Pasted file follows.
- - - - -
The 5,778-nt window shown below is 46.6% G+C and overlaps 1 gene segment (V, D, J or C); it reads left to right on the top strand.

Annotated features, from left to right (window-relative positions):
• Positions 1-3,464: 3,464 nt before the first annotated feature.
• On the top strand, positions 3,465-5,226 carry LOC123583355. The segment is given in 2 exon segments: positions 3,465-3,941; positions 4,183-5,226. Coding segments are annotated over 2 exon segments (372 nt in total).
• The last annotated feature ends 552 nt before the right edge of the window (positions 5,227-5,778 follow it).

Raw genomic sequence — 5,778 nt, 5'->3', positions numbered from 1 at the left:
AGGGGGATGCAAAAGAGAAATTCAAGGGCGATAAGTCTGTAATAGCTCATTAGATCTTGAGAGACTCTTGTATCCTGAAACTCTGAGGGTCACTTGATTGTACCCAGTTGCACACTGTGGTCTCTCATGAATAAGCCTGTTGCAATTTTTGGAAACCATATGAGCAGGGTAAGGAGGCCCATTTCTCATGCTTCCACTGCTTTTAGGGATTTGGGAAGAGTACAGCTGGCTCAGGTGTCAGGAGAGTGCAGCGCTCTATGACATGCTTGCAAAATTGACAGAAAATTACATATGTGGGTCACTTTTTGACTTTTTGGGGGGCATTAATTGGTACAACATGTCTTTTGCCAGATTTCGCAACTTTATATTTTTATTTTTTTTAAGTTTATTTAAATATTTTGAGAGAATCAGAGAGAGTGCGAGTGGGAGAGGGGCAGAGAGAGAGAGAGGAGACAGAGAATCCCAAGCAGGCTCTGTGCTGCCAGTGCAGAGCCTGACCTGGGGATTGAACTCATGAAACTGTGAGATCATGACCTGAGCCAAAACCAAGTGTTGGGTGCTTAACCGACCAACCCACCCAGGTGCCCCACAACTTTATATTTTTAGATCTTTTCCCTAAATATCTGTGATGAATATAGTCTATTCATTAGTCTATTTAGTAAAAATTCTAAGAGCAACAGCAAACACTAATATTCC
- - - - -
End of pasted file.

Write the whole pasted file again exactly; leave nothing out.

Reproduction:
The 5,778-nt window shown below is 46.6% G+C and overlaps 1 gene segment (V, D, J or C); it reads left to right on the top strand.

Annotated features, from left to right (window-relative positions):
• Positions 1-3,464: 3,464 nt before the first annotated feature.
• On the top strand, positions 3,465-5,226 carry LOC123583355. The segment is given in 2 exon segments: positions 3,465-3,941; positions 4,183-5,226. Coding segments are annotated over 2 exon segments (372 nt in total).
• The last annotated feature ends 552 nt before the right edge of the window (positions 5,227-5,778 follow it).

Raw genomic sequence — 5,778 nt, 5'->3', positions numbered from 1 at the left:
AGGGGGATGCAAAAGAGAAATTCAAGGGCGATAAGTCTGTAATAGCTCATTAGATCTTGAGAGACTCTTGTATCCTGAAACTCTGAGGGTCACTTGATTGTACCCAGTTGCACACTGTGGTCTCTCATGAATAAGCCTGTTGCAATTTTTGGAAACCATATGAGCAGGGTAAGGAGGCCCATTTCTCATGCTTCCACTGCTTTTAGGGATTTGGGAAGAGTACAGCTGGCTCAGGTGTCAGGAGAGTGCAGCGCTCTATGACATGCTTGCAAAATTGACAGAAAATTACATATGTGGGTCACTTTTTGACTTTTTGGGGGGCATTAATTGGTACAACATGTCTTTTGCCAGATTTCGCAACTTTATATTTTTATTTTTTTTAAGTTTATTTAAATATTTTGAGAGAATCAGAGAGAGTGCGAGTGGGAGAGGGGCAGAGAGAGAGAGAGGAGACAGAGAATCCCAAGCAGGCTCTGTGCTGCCAGTGCAGAGCCTGACCTGGGGATTGAACTCATGAAACTGTGAGATCATGACCTGAGCCAAAACCAAGTGTTGGGTGCTTAACCGACCAACCCACCCAGGTGCCCCACAACTTTATATTTTTAGATCTTTTCCCTAAATATCTGTGATGAATATAGTCTATTCATTAGTCTATTTAGTAAAAATTCTAAGAGCAACAGCAAACACTAATATTCC